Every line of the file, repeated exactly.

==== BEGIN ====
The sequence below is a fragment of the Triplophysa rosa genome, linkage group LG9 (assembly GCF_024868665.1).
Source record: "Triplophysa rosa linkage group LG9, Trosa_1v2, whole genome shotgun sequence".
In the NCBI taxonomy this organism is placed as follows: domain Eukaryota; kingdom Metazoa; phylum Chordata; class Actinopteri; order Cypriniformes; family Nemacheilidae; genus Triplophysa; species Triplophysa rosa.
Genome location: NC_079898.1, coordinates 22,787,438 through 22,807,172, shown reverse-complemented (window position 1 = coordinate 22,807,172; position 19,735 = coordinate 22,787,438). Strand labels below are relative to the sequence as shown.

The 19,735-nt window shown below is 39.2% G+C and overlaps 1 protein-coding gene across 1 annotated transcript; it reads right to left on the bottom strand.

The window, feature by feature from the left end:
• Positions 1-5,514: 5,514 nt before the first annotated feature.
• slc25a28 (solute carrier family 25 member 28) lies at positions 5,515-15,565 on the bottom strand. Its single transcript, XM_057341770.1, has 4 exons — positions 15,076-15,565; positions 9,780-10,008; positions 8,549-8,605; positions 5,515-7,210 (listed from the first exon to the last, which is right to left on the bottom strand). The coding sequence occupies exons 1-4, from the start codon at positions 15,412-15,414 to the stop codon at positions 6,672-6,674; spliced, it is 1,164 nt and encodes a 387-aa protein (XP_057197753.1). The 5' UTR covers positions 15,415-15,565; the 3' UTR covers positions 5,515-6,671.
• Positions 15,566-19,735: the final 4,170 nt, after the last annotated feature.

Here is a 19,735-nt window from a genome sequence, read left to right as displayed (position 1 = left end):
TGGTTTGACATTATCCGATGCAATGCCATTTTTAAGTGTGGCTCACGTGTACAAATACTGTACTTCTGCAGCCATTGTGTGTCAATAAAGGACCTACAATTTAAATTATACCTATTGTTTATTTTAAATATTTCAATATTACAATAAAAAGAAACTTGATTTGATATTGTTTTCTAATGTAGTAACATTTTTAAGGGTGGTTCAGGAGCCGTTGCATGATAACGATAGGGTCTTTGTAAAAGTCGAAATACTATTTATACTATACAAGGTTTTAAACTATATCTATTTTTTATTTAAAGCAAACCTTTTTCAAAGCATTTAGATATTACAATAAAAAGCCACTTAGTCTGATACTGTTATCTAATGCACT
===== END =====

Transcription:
The sequence below is a fragment of the Triplophysa rosa genome, linkage group LG9 (assembly GCF_024868665.1).
Source record: "Triplophysa rosa linkage group LG9, Trosa_1v2, whole genome shotgun sequence".
In the NCBI taxonomy this organism is placed as follows: domain Eukaryota; kingdom Metazoa; phylum Chordata; class Actinopteri; order Cypriniformes; family Nemacheilidae; genus Triplophysa; species Triplophysa rosa.
Genome location: NC_079898.1, coordinates 22,787,438 through 22,807,172, shown reverse-complemented (window position 1 = coordinate 22,807,172; position 19,735 = coordinate 22,787,438). Strand labels below are relative to the sequence as shown.

The 19,735-nt window shown below is 39.2% G+C and overlaps 1 protein-coding gene across 1 annotated transcript; it reads right to left on the bottom strand.

The window, feature by feature from the left end:
• Positions 1-5,514: 5,514 nt before the first annotated feature.
• slc25a28 (solute carrier family 25 member 28) lies at positions 5,515-15,565 on the bottom strand. Its single transcript, XM_057341770.1, has 4 exons — positions 15,076-15,565; positions 9,780-10,008; positions 8,549-8,605; positions 5,515-7,210 (listed from the first exon to the last, which is right to left on the bottom strand). The coding sequence occupies exons 1-4, from the start codon at positions 15,412-15,414 to the stop codon at positions 6,672-6,674; spliced, it is 1,164 nt and encodes a 387-aa protein (XP_057197753.1). The 5' UTR covers positions 15,415-15,565; the 3' UTR covers positions 5,515-6,671.
• Positions 15,566-19,735: the final 4,170 nt, after the last annotated feature.

Here is a 19,735-nt window from a genome sequence, read left to right as displayed (position 1 = left end):
TGGTTTGACATTATCCGATGCAATGCCATTTTTAAGTGTGGCTCACGTGTACAAATACTGTACTTCTGCAGCCATTGTGTGTCAATAAAGGACCTACAATTTAAATTATACCTATTGTTTATTTTAAATATTTCAATATTACAATAAAAAGAAACTTGATTTGATATTGTTTTCTAATGTAGTAACATTTTTAAGGGTGGTTCAGGAGCCGTTGCATGATAACGATAGGGTCTTTGTAAAAGTCGAAATACTATTTATACTATACAAGGTTTTAAACTATATCTATTTTTTATTTAAAGCAAACCTTTTTCAAAGCATTTAGATATTACAATAAAAAGCCACTTAGTCTGATACTGTTATCTAATGCACT